But more than diverse, they’re deeply moving. “Snake in the Rafters,” as I noted, is the highlight on that front, as Tim Kilbourne opens up with a sober, spare look at what’s in the hearts of men: “hold me down/crush my sins/tell me I’m different from evil men/won’t you tell me I’m different from evil men.” I don’t know about you, but I felt those lyrics go pretty deep down. Elsewhere they reminisce about the innocence of youth (“Skinny Dipping”) and the goodness of finding a partner (“Cornerstone”) in ways that spin cliches on their head. “Wolf in Sheep’s Clothing” doesn’t spin the cliche: instead, the narrator inhabits and expands it to great effect. It’s rare for me to find a lyricist that just nails me to the wall on the first listen, but Kilbourne’s got a whale of a hammer in his pen.

So the songwriting is astonishing and the lyrics are brilliant, but what of the performances and recording? Worry not–they’re spot-on. The performances are each of the beautiful quality that I mentioned earlier, and the production job corrals all their disparate ideas and wide-ranging influences into warm, inviting wholes. From tip to tail, this album knocks it out of the park. I can’t recommend this highly enough. Worn Out Skin by Annabelle’s Curse is just a remarkable album that you really need to hear. I expect to be listening to it for years to come.

Premiere: Jason Heath and the Greedy Souls – “A Season Undone”

September 2, 2015

jasonheath

Jason Heath and the Greedy Souls‘ “A Season Undone” opens the record of the same title, so it’s fitting that the first 20 seconds sees all the band members easing their way in. By the time the band is at full power, a rootsy rock sound has been unveiled that splits the difference between The Jayhawks’ unfussy alt-country and Needtobreathe’s dramatic Southern rock.

Heath’s tenor voice carries most of the song, particularly in the surging chorus. (I’ve been humming the melody, with all its dramatic stops and starts, for a while.) The exception is the extended solo section in the bridge, where the band just goes for it: guitar theatrics, searing organ, thrumming bass, stomping drums, the whole nine yards.

By the time the song winds its way to a close (“Our souls are shining brighter than the sun!”), Heath and co. have made a statement not just about this song, but about the record: they’re going all-in on this one, from the songwriting to the performances to the production. (This is no indication of their previous efforts, of course.) If you’re into acoustic-led rock with Southern and country influences, check this one out.

I’m proud to premiere this track today. In addition to sending over the lovely link above, Jason gave me a description of the track and the lyrics to run for your edification as you hear the song. They’re both run without adornment or comment below.

A Season Undone comes out September 11 on Industrial Amusement. –Stephen Carradini

The song is about the process of tearing down to reconstruct… That moment when the rug has been pulled out from under you and maybe you don’t have a clue as to how to proceed. It’s about coming face-to-face with the fact that everything you’ve known up to this point is no longer serving you and just might have been false all along. You get to a point where you no longer have the strength to hold onto the past and the future is utter darkness and uncertainty and you’re seconds from letting go and falling into the abyss… but somehow you know you’re gonna survive. You’ll push on and come out the other side. Maybe a bit wiser… perhaps stronger… but definitely alive.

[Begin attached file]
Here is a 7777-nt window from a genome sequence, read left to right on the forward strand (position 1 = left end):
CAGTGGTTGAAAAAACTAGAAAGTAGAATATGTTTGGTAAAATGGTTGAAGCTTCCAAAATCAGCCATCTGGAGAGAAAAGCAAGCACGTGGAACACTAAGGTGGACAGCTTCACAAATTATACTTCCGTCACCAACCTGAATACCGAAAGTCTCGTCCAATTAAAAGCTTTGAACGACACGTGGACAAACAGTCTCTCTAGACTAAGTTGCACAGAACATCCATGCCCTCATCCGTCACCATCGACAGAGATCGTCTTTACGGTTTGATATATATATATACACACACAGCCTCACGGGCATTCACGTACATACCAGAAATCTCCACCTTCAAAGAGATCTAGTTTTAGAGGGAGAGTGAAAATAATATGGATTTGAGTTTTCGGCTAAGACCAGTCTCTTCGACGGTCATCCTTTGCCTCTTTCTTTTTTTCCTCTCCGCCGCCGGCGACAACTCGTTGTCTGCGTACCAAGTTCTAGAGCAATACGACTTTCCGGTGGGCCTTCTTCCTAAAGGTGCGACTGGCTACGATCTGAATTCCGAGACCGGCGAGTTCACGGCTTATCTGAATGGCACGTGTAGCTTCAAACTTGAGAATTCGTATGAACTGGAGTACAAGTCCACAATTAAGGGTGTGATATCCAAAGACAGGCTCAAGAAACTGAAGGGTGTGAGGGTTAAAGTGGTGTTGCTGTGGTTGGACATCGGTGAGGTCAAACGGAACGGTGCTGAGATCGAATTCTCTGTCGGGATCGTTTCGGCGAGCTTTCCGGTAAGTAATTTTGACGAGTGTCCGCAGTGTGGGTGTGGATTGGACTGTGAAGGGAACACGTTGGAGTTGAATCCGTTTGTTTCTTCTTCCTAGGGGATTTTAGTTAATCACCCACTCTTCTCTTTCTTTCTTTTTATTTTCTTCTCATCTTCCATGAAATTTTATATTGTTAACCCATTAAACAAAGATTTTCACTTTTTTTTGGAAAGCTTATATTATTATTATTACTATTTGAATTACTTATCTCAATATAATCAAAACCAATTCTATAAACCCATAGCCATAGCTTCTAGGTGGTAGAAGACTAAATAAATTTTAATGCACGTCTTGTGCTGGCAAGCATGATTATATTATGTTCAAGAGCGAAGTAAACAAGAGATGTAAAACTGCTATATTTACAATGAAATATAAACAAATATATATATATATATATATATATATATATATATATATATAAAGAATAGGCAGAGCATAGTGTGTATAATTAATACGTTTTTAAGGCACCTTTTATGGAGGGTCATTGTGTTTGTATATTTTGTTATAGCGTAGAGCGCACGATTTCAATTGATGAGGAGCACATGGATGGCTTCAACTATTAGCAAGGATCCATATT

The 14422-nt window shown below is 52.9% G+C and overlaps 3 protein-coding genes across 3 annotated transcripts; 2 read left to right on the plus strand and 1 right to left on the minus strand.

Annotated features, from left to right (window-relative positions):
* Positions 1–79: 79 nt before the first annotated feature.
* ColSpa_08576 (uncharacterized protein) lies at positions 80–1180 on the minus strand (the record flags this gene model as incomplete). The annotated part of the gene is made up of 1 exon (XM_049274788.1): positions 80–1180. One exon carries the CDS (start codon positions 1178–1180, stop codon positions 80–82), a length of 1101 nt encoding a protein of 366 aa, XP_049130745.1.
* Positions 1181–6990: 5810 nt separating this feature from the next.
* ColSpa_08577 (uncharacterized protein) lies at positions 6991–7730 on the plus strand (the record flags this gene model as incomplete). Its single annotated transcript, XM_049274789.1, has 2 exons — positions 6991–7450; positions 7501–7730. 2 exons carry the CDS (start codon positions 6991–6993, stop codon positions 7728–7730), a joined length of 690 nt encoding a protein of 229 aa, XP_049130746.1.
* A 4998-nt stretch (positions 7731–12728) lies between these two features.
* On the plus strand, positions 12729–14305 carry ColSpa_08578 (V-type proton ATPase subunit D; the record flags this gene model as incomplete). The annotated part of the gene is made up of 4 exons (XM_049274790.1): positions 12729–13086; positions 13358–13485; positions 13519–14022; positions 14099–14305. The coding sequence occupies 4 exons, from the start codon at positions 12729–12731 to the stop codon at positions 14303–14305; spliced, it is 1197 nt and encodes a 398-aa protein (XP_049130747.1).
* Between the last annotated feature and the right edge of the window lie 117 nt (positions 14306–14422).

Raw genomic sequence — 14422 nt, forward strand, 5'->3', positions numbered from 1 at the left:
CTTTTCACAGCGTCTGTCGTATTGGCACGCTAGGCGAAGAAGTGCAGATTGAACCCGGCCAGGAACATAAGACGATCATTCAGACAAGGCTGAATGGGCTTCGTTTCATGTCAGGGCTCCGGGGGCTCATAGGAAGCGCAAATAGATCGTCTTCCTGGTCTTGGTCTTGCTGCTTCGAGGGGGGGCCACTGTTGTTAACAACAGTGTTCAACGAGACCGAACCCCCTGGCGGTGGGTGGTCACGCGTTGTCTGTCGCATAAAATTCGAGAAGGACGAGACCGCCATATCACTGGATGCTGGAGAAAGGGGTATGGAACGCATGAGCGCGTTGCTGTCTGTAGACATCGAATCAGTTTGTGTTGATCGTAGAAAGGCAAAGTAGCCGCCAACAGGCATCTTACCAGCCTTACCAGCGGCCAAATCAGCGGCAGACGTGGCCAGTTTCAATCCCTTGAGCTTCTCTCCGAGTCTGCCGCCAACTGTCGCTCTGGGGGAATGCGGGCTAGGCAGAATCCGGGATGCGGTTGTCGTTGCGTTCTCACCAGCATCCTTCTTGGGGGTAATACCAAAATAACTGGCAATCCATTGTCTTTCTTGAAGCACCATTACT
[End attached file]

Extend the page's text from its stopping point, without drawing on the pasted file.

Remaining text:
It’s one of those songs that rolled around in my head for quite some time before I finally let it come out into the world. I guess I had to face enough of my own demons to be able to write it properly.

“Days like these have come and gone
We try so hard but we can’t hold on
We’re all lookin’ for a reason
we’re all searchin’ for the sun
… welcome to season undone”

While I was recording the song I was reading about the vibrational tones that planets and stars emit and the sun is 126.22 hz so I used a tone generator and it worked perfectly for the intro and solo sections of the song. Jay (Federici) came up with an organ part that was really great, But the piano licks he put in were truly genius… he hadn’t rehearsed — he just sat down and played these really sparse lines that were perfect and lifted the track up to another level. And Tobin (Dale) played a really inspired solo for sure. All the guys played great on that song and the entire album for that matter. I’m truly blessed to play with amazing musicians and fantastic human beings. —Jason Heath

A Season Undone

Step Into the Light
from the dark It’s your right
The Choice is your’s to make
With a grasp or a fist
Life is like this
you can give or you can take

And I saw you standing alone out on the road
Take my hand we’ll make a stand
Together we’ll carry the load

Days like these have come and gone
We try so hard but we can’t hold on
Wer’e all lookin for a reason
we’re all searchin’ for the sun
… welcome to season undone

Spend your days
caught in a maze
searchin’ for the pieces of your heart
frozen in fear
no step is clear
Surrender the hardest part

And I saw you tremblin’ like a star up in the night
Darkness has grown but we’re never alone
together we are the light

Days like these have come and gone
We try so hard but we can’t hold on
Wer’e all lookin for a reason
we’re all searchin’ for the sun